‘News is the first rough draft of history…’
Spielberg. Hanks. Streep. That trio could film a blank screen for six hours with the gentle sound of a weeping child in the background and still be nominated for an Oscar. The Post was always going to receive Academy recognition, especially when considering its super duper important and serious subject matter. Does it deserve it though? I’m not so sure…
When the New York Times uncovers an explosive story about the Vietnam War, the Washington Post must decide whether to follow suit. Solving that moral quandary are the Washington Post owner Kay Graham (Streep) and editor Ben Bradlee (Hanks).
Despite my sassy intro, it must be noted that The Post is a good film, if not quite deserving of all its acclaim. Streep and Hanks are a wonderful double act, both exuding a natural warmth and humanity that always makes them individually compelling. Together they are dynamite. It is also heartening to be reminded that journalism is not just a cesspool of clickbait and scandal but something that can be honourable and courageous in the right circumstances. The flip side to that argument is that in Spotlight Hollywood has recently produced a film with similar subject matter that is not only far better but also far more important. The Post takes itself too seriously, at worst recalling the more po-faced moments that blighted Aaron Sorkin’s HBO show The Newsroom.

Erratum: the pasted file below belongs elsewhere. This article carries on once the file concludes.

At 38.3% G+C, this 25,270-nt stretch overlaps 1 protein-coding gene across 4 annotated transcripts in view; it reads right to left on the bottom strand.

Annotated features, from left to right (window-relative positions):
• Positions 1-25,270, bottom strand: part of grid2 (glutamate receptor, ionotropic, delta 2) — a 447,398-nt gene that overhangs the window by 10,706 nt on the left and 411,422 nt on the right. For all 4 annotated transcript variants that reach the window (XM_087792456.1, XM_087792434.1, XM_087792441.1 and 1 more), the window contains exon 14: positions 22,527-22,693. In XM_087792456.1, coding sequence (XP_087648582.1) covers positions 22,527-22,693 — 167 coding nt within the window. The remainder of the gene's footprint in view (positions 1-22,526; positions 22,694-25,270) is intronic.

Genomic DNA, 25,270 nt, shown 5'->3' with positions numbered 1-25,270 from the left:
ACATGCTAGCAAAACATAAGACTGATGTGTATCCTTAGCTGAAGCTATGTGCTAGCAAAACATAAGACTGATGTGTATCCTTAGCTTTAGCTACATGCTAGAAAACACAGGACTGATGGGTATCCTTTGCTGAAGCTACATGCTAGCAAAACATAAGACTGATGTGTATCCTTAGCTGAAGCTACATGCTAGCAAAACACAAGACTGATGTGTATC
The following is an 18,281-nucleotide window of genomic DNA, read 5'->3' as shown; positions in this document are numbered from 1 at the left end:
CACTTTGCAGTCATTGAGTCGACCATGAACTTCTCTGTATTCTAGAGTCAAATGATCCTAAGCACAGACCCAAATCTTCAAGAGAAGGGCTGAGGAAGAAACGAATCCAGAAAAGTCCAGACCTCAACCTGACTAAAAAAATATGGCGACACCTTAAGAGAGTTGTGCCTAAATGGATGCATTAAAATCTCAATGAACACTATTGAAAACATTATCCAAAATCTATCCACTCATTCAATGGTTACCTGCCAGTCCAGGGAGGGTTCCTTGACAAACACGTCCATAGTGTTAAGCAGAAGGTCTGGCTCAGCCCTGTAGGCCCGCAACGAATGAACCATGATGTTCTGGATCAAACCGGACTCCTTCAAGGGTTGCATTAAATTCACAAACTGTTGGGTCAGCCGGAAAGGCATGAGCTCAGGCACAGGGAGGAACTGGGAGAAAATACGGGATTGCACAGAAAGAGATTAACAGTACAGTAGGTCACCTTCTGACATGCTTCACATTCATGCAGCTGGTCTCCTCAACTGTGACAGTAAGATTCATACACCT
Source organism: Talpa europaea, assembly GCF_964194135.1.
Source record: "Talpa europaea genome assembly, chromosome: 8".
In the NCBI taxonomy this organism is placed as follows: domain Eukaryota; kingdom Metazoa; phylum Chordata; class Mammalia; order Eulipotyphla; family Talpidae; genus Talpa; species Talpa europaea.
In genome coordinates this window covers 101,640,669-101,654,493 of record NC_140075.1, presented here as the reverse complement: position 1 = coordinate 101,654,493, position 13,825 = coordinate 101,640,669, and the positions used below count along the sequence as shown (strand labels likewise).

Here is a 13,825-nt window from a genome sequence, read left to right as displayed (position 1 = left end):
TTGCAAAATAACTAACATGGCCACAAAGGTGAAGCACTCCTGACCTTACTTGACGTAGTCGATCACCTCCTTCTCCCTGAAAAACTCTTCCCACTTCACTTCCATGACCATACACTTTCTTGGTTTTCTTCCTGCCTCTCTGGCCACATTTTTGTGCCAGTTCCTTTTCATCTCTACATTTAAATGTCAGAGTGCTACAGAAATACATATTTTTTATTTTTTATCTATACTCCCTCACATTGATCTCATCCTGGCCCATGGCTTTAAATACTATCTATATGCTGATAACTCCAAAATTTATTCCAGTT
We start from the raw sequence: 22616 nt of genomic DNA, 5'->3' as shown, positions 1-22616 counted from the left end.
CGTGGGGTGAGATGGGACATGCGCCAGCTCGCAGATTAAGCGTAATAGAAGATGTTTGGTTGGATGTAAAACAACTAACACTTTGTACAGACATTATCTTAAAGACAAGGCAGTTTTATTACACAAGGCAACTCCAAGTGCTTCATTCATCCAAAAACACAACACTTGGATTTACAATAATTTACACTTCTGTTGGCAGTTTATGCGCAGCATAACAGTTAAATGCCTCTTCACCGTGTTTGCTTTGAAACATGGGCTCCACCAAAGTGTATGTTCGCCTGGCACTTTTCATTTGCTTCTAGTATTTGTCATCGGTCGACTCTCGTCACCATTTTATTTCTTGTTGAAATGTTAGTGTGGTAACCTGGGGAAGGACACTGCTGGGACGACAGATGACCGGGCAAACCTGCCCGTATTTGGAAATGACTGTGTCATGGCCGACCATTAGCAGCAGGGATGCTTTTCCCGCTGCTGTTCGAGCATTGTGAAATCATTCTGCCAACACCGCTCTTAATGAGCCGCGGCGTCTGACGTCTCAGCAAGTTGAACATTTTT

The Post succeeds in taking a complicated story with many threads and turning it into an accessible Hollywood movie. A combination of star power, an astonishingly talented supporting cast (Alison Brie, Bob Odenkirk and Jessie Plemons are all brilliant) and a master director, ensure that while The Post isn’t a classic, it is certainly worth watching.
History will dictate that this film will be a mere footnote in the careers of Spielberg, Hanks and Streep but it is the fact that the three of them are together that elevates The Post beyond the average.
If you consider yourself more than just a casual lover of cinema then you should probably see The Post, just don’t expect a masterpiece.